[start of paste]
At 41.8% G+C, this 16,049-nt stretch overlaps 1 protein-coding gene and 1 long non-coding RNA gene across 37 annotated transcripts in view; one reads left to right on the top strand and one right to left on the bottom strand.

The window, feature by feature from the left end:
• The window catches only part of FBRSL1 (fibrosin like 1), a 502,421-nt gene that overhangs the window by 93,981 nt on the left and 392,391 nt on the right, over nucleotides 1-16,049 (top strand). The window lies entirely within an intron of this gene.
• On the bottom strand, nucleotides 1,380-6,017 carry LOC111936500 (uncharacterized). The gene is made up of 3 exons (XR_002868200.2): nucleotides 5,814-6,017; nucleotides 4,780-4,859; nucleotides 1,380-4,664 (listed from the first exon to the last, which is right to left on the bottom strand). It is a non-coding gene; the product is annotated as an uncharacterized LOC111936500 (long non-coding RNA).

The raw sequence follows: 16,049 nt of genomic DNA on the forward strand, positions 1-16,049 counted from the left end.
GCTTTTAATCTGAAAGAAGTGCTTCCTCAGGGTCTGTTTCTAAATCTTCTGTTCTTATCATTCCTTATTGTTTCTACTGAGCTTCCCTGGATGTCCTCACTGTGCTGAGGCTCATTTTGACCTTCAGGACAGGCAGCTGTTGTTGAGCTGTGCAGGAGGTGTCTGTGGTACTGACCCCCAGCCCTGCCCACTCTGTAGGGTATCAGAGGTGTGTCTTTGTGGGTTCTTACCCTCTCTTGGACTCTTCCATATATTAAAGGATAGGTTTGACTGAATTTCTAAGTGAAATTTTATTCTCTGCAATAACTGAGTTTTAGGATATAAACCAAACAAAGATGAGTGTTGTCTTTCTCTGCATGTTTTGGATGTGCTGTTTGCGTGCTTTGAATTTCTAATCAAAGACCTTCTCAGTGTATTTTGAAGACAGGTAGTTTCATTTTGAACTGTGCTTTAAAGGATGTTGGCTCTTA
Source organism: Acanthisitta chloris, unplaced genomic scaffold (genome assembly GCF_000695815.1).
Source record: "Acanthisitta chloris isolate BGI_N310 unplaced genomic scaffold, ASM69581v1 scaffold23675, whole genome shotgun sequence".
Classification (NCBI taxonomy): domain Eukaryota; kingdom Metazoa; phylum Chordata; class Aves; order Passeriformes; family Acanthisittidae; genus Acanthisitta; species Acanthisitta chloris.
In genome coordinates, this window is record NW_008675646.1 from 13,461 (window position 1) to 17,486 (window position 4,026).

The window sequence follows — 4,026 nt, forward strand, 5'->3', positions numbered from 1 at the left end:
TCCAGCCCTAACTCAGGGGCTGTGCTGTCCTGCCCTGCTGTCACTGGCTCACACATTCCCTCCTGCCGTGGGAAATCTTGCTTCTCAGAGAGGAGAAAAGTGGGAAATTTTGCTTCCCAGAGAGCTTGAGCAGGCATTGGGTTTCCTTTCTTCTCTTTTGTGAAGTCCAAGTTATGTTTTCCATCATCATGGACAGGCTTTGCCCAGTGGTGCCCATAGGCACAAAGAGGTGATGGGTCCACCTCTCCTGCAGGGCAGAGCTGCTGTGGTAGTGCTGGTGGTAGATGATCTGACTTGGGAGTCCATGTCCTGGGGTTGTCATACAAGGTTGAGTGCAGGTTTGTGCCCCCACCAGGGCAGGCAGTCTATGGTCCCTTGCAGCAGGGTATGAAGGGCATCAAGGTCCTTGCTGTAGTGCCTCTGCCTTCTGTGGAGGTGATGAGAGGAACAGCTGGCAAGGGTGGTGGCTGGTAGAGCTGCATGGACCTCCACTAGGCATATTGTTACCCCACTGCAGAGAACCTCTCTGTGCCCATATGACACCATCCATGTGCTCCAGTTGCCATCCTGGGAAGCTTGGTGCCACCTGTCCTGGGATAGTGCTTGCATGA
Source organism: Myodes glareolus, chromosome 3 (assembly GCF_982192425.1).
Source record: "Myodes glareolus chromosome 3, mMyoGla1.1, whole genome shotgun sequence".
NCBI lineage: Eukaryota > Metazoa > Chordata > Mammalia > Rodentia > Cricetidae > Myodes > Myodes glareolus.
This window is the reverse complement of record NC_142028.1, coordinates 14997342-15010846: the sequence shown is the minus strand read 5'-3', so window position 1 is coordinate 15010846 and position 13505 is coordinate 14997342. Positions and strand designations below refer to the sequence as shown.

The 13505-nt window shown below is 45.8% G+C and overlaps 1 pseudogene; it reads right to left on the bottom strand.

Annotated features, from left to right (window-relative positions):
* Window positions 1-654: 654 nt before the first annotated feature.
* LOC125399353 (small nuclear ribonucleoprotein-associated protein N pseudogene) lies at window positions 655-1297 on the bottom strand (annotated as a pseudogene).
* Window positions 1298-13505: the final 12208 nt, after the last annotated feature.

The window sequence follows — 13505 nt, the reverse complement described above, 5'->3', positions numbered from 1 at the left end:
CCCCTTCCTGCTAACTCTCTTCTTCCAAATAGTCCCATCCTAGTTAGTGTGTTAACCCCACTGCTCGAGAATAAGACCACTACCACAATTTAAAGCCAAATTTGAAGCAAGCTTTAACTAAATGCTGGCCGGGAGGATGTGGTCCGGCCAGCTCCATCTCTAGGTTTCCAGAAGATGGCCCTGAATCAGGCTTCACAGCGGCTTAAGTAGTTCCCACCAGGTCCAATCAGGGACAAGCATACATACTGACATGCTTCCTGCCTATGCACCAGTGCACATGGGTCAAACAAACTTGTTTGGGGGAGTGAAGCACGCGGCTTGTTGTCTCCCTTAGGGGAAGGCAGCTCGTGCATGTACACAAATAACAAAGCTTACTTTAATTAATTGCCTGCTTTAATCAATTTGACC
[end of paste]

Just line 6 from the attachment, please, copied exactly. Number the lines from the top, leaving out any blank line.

GCTTTTAATCTGAAAGAAGTGCTTCCTCAGGGTCTGTTTCTAAATCTTCTGTTCTTATCATTCCTTATTGTTTCTACTGAGCTTCCCTGGATGTCCTCACTGTGCTGAGGCTCATTTTGACCTTCAGGACAGGCAGCTGTTGTTGAGCTGTGCAGGAGGTGTCTGTGGTACTGACCCCCAGCCCTGCCCACTCTGTAGGGTATCAGAGGTGTGTCTTTGTGGGTTCTTACCCTCTCTTGGACTCTTCCATATATTAAAGGATAGGTTTGACTGAATTTCTAAGTGAAATTTTATTCTCTGCAATAACTGAGTTTTAGGATATAAACCAAACAAAGATGAGTGTTGTCTTTCTCTGCATGTTTTGGATGTGCTGTTTGCGTGCTTTGAATTTCTAATCAAAGACCTTCTCAGTGTATTTTGAAGACAGGTAGTTTCATTTTGAACTGTGCTTTAAAGGATGTTGGCTCTTA